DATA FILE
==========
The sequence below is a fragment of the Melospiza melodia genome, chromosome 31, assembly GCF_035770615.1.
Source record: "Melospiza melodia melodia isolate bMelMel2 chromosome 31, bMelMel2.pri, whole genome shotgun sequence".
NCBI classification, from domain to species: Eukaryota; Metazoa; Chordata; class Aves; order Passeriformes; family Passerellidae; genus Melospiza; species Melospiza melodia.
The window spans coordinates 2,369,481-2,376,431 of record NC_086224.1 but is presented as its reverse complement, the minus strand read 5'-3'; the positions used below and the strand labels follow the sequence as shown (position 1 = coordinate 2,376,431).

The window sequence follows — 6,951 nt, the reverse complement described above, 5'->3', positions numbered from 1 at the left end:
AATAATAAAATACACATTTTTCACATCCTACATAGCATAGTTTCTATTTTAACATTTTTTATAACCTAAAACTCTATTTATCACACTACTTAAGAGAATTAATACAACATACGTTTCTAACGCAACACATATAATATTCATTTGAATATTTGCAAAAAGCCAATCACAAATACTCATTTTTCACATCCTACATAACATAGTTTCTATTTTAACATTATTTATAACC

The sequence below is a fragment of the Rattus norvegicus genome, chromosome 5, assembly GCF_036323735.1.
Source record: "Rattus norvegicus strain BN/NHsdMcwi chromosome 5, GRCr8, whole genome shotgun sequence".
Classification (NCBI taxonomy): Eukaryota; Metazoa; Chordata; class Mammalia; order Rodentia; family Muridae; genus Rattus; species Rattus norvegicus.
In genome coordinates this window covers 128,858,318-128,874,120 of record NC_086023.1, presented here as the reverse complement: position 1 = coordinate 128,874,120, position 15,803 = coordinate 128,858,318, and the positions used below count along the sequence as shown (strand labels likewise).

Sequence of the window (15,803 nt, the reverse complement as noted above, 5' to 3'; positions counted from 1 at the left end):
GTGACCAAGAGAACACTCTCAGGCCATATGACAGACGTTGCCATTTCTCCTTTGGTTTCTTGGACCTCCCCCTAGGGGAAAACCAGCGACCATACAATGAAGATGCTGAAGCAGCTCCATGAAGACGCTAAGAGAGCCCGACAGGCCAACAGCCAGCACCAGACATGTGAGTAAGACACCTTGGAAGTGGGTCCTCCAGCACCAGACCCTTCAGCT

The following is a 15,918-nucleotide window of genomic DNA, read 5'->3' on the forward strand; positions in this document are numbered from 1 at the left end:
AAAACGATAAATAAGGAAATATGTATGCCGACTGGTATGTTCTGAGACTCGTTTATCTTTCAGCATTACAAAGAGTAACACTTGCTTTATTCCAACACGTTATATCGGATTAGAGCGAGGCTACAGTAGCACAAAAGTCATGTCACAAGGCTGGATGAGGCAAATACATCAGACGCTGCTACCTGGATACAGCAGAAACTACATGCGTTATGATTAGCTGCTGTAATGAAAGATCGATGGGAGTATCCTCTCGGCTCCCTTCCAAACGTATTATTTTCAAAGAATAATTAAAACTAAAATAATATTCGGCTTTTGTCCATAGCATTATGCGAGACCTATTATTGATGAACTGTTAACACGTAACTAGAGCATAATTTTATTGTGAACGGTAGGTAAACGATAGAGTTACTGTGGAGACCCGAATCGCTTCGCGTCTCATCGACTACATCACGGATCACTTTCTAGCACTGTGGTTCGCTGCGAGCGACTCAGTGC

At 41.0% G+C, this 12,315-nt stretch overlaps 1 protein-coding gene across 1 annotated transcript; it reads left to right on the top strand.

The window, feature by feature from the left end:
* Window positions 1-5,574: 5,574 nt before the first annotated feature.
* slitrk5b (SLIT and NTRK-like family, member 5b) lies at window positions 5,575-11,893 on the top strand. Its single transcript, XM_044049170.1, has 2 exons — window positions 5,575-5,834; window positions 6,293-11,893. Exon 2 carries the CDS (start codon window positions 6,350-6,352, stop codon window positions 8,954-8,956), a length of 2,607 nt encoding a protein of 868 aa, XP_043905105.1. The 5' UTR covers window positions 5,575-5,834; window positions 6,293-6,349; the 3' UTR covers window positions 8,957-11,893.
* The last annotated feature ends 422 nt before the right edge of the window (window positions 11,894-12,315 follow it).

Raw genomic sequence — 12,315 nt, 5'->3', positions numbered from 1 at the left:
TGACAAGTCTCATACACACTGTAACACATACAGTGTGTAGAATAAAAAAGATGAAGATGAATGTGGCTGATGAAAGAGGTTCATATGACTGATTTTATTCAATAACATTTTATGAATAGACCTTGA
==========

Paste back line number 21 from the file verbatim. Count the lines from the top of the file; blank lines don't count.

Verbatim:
TGACAAGTCTCATACACACTGTAACACATACAGTGTGTAGAATAAAAAAGATGAAGATGAATGTGGCTGATGAAAGAGGTTCATATGACTGATTTTATTCAATAACATTTTATGAATAGACCTTGA